"We're raising a flag to the global community to say, 'This is what's going on, and it is taking us away from timely recovery of the ozone layer, '" NOAA scientist Stephen Montzka, the study's lead author, said in a statement at the time.
Recovery from the holes and thinning caused by aerosol chemicals has progressed at a rate of about 1% to 3% a decade since 2000, meaning the ozone layer over the northern hemisphere and mid-latitudes should heal completely by the 2030s, if current rates are sustained.
But the United Nations has today said it is finally healing, with the Northern Hemisphere's upper ozone layer expected to be repaired in the 2030s. Use of ozone-depleting chemicals has drastically decreased worldwide in the last 40 years, with chlorofluorocarbons (CFCs), the primary factor in the depletion of the ozone layer, phased out globally in the wake of the 1987 Montreal Protocol. The purple and blue colors are where there is the least ozone, and the yellows and reds are where there is more ozone.
"These new assessment results highlight the importance of continued long-term monitoring of HFCs in the atmosphere as the Kigali Amendment begins to take hold", said David Fahey, co-chair of the Montreal Protocol Scientific Assessment Panel and scientist at the NOAA Earth System Research Laboratory in the United States.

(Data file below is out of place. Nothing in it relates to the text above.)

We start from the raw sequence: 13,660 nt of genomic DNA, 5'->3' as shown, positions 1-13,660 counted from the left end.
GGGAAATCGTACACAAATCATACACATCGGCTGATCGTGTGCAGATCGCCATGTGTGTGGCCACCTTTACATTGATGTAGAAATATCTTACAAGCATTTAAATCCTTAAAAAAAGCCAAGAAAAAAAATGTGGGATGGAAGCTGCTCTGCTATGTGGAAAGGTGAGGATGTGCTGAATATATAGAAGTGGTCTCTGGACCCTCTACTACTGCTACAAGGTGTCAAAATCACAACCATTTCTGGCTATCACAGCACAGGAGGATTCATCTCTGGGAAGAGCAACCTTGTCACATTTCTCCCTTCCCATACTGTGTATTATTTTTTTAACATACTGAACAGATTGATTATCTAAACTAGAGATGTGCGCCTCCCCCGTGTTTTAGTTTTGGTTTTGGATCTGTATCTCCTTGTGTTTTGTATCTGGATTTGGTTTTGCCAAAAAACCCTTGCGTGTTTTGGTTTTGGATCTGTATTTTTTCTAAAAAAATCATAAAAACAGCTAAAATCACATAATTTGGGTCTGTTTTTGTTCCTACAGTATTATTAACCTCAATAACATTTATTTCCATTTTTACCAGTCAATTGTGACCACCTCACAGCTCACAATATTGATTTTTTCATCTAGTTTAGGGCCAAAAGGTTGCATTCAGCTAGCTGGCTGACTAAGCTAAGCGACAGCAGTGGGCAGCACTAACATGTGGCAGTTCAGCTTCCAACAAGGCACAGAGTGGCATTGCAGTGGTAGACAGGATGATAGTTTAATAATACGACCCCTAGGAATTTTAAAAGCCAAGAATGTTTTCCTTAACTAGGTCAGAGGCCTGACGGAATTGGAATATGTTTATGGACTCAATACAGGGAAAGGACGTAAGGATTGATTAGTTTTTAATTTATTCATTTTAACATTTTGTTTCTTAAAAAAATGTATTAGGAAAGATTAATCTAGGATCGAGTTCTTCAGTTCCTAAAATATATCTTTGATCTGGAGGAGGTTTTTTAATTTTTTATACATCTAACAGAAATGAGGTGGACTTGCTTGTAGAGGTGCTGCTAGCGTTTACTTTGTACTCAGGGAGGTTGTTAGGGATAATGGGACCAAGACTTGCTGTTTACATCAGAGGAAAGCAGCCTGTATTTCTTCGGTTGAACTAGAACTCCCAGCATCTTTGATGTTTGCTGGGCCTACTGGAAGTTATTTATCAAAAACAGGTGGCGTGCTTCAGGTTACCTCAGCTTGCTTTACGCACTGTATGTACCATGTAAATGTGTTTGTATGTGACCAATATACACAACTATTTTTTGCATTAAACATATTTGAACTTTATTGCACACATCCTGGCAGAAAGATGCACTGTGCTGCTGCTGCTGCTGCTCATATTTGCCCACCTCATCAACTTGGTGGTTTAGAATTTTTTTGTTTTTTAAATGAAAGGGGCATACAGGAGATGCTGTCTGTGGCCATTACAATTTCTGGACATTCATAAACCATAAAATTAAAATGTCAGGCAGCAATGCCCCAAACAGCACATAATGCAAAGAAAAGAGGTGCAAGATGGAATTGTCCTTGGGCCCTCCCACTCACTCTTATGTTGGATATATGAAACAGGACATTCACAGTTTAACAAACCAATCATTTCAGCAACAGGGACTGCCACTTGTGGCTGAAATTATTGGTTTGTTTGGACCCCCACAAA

It is possible the healing of the ozone hole above Antarctica may insulate the continent and accelerate climate warming, but report co-author Ross Salawitch, an atmospheric scientist at the University of MI, said the immediate effects of ozone damage were such that it would be "incredibly irresponsible" not to protect the depleted ozone layer.
The Antarctic ozone hole is expected to gradually close, with springtime total column ozone returning to 1980 values in the 2060s.
Another problem is that new technology has found an increase in emissions of a banned CFC out of East Asia, the report noted.
"We are only at a point where recovery may have started", Toon said, pointing to some ozone measurements that haven't increased yet. Newman said we'll need to ensure that the replacements for these gases don't worsen global warming.
The ozone layer absorbs about 98% of harmful cancer-causing UV light - so it is vitally important.
"The Montreal protocol is one of the most successful multilateral agreements in history for a reason", said Erik Solheim, head of UN Environment.
'I don't think we can do a victory lap until 2060, ' he said.